Hail to you, Eorþan Modor – may I always be supported as I walk in your ways. (Touch earth)

The earth is below me, the heavens above me,
The flame lights the way! (Bless lamp)

The earth is below me, the heavens above me,
The well flows within! (Bless well)

The earth is below me, the heavens above me,
The tree spans the world! (Bless tree)

Let us pray with a good fire! (Light incense)

Hail to you, Eostre, Guardian of the Gates of Dawn. Hold fast these gates that I may speak into the worlds. (Open gates with hands)

I make offering to the gods.
May their power be with me this day. (Cense altar shelf)

I make offering to the ancestors.
May their wisdom be with me this day. (Cense altar shelf)

I make offering to the nature spirits.
May their blessing be with me this day. (Cense altar shelf)

The waters support and surround me
The land extends about me
The sky stretches out above me
At the center burns a living flame
May all the kindreds bless me.
May my worship be true
May my actions be just
May my love be pure
Blessings and honor and worship to the holy ones.

Mighty, Noble, and Shining Ones, thank you for your blessings and your presence.
Eostre, Guardian of the Gates of Dawn, thank you for keeping fast the ways. (Close gates with hands)
Eorþan Modor, mother of all – thank you for upholding me always. (Touch earth)

(Three breaths to center self)
(Extinguish lamp)

I’ve recently added the Earth Mother and Gatekeeper to this practice in preparation for the Clergy Student Discipline requirements, which (among other things) are about working with those two beings in preparation for ADF priesthood. As such, I thought it would be appropriate to honor them in my daily rituals.

I’m still working the kinks out of a weekend ritual to do each week, and I have a ritual script that I’ve used for awhile for monthly retreat weekends, but I’m not super happy with either just yet, so I’ll be working on those as this course progresses. I’d also like to add in an evening devotional that I can do as I get into bed at night.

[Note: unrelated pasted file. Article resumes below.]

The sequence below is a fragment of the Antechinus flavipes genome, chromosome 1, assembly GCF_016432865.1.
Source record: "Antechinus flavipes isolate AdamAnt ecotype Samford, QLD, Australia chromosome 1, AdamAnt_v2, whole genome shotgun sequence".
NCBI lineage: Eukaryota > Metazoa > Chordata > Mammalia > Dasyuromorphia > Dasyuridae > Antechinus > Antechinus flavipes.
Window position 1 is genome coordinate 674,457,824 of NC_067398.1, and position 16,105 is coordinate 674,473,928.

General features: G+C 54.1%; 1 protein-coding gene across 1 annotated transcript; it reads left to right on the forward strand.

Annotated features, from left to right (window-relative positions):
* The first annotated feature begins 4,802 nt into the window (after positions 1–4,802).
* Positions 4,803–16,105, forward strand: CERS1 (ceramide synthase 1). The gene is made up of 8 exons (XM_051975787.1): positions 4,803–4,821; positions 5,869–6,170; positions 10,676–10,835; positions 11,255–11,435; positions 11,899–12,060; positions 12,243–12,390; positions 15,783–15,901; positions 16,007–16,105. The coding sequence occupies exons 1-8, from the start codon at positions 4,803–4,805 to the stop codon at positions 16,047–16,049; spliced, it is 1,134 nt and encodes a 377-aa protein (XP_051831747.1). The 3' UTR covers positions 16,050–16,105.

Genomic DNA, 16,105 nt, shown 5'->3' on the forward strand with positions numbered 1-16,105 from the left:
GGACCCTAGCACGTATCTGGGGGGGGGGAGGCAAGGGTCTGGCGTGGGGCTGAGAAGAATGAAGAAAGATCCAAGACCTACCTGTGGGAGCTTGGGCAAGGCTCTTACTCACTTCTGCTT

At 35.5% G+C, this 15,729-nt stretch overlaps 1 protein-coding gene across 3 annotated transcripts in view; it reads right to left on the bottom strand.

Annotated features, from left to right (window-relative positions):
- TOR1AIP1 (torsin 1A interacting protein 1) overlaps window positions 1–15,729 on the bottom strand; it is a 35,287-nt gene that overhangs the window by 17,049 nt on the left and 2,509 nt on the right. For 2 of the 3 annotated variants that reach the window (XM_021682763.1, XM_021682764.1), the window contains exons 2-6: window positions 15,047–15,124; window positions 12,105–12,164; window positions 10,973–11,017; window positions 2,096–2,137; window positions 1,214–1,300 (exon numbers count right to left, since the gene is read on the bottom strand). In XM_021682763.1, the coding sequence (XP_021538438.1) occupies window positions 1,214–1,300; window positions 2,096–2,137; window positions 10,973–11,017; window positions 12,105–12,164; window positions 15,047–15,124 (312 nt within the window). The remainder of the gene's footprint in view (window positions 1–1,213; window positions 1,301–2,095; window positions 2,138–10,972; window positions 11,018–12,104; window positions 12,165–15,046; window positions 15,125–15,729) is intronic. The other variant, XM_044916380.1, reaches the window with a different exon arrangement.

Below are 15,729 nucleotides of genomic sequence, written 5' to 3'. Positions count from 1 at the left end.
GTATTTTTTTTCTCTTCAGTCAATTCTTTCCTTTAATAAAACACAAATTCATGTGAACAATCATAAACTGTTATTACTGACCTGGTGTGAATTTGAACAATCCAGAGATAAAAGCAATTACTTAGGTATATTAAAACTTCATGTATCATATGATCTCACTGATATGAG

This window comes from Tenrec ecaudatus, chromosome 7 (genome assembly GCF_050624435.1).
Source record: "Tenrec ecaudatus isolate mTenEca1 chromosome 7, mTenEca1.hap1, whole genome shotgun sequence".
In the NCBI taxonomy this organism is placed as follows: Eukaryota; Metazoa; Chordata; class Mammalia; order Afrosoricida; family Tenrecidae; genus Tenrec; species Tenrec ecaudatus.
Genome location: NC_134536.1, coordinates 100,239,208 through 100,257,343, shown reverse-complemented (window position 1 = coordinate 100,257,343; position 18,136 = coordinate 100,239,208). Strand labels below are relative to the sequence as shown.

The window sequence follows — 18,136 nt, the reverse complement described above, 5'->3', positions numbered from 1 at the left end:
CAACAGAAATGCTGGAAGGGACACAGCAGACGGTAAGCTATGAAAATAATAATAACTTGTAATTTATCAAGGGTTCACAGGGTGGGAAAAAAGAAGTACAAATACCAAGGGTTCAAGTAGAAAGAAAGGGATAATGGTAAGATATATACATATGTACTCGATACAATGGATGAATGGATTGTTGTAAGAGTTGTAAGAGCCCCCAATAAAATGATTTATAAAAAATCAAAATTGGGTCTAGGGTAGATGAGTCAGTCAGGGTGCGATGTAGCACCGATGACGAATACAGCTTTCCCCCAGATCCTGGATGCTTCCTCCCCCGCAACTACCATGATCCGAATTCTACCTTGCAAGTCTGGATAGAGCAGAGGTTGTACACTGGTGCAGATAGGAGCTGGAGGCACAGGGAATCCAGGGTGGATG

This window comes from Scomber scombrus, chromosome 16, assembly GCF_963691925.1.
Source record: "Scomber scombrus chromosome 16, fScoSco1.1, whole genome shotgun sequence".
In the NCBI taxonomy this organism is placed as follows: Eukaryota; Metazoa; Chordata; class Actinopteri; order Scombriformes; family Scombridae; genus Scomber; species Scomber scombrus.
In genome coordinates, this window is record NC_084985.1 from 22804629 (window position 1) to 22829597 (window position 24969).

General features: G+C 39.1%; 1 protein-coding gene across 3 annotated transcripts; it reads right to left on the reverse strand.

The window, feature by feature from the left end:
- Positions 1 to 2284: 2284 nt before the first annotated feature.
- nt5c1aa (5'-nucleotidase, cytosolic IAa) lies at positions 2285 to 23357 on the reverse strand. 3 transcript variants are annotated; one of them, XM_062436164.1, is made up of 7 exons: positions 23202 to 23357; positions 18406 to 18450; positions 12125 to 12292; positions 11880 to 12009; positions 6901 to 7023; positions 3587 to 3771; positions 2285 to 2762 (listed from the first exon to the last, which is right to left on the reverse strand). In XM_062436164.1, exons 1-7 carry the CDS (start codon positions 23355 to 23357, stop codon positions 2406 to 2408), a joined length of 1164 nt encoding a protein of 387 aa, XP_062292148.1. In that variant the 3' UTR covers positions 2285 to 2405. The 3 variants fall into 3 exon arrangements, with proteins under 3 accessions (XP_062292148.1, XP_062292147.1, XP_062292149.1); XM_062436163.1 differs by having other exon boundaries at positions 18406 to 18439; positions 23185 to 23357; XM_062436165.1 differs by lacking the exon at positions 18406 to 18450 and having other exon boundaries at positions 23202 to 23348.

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7. Discuss the origins of the Fire, Well and Tree, and the significance of each in ADF liturgy. (minimum 100 words for each of the Fire, Well and Tree)

Fire: The Fire forms one of the gates in ADF’s sacred center. It is the connection to the upperworlds, and it is most often affiliated with the Deities. It is the hearth fire and the essence of change, the spark that creates life (Paradox). Fire burns away impurities and makes things sacred. The sacred fire is the recipient of many of our offerings, which burn into smoke that feeds the deities in the nature of the Vedic sacrifices to and through Agni. Fire was highly important in Indo-European cultures, and many sacred fires are found in the mythology, from Agni (who is fire itself) to the Roman hearth fires and Vestal fires (Dangler).

Well: The Well forms one of the gates in ADF’s sacred center. It is the connection to the underworlds, and it is most often affiliated with the Ancestors, who go “below” and from whom we get wisdom and memory. It is also affiliated with chthonic deities and their underworld realms. Water from the well washes away impurities and makes things sacred. The well is represented in the mythology by the three wells that feed the World Tree Yggdrasil, from which Odin gains wisdom and the Norns get the mud that repairs the world tree’s roots. It is also similar to the watery otherworld that the Irish see as the home of the Ancestors. (Paradox)